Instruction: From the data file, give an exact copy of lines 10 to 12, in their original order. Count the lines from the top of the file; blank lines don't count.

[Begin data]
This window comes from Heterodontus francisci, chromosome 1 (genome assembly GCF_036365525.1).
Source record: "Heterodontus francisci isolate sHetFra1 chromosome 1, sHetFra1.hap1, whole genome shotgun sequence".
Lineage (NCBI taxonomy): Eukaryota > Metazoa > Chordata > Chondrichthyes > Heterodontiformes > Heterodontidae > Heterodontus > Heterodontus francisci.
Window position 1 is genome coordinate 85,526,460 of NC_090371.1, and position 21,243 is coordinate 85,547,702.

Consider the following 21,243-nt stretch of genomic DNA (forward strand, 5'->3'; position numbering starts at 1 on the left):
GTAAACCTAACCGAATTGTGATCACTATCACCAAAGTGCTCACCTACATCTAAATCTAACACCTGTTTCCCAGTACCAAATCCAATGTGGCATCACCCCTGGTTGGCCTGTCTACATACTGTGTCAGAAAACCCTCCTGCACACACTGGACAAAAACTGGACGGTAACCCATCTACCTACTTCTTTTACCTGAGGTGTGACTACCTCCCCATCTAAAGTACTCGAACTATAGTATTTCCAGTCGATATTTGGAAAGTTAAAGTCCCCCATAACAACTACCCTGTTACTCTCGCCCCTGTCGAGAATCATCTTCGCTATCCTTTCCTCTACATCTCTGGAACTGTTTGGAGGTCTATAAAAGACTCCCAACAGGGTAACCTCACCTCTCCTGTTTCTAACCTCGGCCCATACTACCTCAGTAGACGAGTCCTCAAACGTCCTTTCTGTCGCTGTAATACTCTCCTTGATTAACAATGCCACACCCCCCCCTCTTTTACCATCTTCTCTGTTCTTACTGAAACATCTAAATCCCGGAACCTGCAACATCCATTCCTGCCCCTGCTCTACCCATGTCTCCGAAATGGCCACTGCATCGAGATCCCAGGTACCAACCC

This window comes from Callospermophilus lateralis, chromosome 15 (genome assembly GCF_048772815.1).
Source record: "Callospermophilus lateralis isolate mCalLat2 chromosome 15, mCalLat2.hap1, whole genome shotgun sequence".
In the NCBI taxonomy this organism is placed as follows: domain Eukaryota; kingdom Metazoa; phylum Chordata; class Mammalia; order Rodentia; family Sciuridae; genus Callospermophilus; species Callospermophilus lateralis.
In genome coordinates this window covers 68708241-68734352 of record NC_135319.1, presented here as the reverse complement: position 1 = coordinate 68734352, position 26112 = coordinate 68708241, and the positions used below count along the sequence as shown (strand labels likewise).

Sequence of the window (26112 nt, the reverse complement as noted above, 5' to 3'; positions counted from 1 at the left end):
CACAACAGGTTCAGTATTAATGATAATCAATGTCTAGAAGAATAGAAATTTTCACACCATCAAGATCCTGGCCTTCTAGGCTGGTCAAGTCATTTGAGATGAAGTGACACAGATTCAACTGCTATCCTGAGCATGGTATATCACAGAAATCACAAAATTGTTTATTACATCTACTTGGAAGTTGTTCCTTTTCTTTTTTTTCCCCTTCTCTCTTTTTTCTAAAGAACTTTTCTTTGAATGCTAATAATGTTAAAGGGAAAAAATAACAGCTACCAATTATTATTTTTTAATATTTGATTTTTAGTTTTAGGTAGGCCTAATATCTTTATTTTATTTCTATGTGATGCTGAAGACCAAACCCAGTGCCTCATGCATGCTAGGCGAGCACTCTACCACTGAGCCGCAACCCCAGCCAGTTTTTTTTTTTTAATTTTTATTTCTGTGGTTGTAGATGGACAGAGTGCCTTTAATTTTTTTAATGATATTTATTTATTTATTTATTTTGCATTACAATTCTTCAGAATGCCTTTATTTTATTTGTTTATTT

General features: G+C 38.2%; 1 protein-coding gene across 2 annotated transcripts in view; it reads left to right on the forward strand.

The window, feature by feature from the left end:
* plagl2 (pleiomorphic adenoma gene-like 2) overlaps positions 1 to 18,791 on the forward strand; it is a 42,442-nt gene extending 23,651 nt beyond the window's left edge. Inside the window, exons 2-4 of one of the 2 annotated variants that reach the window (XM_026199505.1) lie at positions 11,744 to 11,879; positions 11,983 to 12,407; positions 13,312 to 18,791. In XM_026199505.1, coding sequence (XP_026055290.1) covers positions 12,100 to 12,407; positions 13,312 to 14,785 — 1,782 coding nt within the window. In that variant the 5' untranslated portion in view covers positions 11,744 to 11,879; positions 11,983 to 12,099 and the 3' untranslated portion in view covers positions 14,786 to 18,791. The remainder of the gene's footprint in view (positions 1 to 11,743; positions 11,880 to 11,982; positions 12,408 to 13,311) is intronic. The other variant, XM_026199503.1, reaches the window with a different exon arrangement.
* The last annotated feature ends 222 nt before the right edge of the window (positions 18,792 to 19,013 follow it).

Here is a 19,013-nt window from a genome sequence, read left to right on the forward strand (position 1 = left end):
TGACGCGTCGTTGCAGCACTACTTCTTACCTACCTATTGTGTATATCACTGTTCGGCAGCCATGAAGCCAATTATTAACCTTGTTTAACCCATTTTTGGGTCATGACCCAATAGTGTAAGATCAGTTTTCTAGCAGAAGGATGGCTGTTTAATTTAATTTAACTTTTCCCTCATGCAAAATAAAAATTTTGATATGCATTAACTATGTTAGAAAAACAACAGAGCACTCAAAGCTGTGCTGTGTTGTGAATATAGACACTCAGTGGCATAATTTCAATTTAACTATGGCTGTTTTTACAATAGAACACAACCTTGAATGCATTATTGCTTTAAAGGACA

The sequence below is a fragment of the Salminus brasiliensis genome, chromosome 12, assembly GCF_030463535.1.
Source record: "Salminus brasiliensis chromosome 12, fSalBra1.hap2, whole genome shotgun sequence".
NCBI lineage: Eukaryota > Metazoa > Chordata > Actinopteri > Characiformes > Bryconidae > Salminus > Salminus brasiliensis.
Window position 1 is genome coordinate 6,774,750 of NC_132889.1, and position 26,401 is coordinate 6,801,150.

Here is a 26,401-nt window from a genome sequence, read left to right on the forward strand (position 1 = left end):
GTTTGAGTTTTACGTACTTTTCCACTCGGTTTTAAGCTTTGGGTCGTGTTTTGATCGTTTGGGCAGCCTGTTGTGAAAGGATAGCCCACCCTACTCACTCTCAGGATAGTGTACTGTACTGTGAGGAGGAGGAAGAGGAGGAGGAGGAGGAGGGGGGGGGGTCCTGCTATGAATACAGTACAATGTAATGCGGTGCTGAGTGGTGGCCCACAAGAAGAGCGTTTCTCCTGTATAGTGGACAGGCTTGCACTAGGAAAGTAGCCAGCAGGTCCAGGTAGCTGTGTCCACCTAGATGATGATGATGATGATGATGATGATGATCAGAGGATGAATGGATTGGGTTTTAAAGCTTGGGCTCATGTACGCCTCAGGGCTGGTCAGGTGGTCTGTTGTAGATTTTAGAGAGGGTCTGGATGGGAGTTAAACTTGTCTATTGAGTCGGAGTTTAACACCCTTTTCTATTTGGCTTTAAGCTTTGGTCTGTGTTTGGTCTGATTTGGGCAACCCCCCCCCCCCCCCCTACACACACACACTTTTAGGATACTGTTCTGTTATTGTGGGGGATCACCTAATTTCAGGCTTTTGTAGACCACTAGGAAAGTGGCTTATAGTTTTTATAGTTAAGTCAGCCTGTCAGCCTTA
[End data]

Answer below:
In genome coordinates this window covers 68708241-68734352 of record NC_135319.1, presented here as the reverse complement: position 1 = coordinate 68734352, position 26112 = coordinate 68708241, and the positions used below count along the sequence as shown (strand labels likewise).

Sequence of the window (26112 nt, the reverse complement as noted above, 5' to 3'; positions counted from 1 at the left end):
CACAACAGGTTCAGTATTAATGATAATCAATGTCTAGAAGAATAGAAATTTTCACACCATCAAGATCCTGGCCTTCTAGGCTGGTCAAGTCATTTGAGATGAAGTGACACAGATTCAACTGCTATCCTGAGCATGGTATATCACAGAAATCACAAAATTGTTTATTACATCTACTTGGAAGTTGTTCCTTTTCTTTTTTTTCCCCTTCTCTCTTTTTTCTAAAGAACTTTTCTTTGAATGCTAATAATGTTAAAGGGAAAAAATAACAGCTACCAATTATTATTTTTTAATATTTGATTTTTAGTTTTAGGTAGGCCTAATATCTTTATTTTATTTCTATGTGATGCTGAAGACCAAACCCAGTGCCTCATGCATGCTAGGCGAGCACTCTACCACTGAGCCGCAACCCCAGCCAGTTTTTTTTTTTTAATTTTTATTTCTGTGGTTGTAGATGGACAGAGTGCCTTTAATTTTTTTAATGATATTTATTTATTTATTTATTTTGCATTACAATTCTTCAGAATGCCTTTATTTTATTTGTTTATTT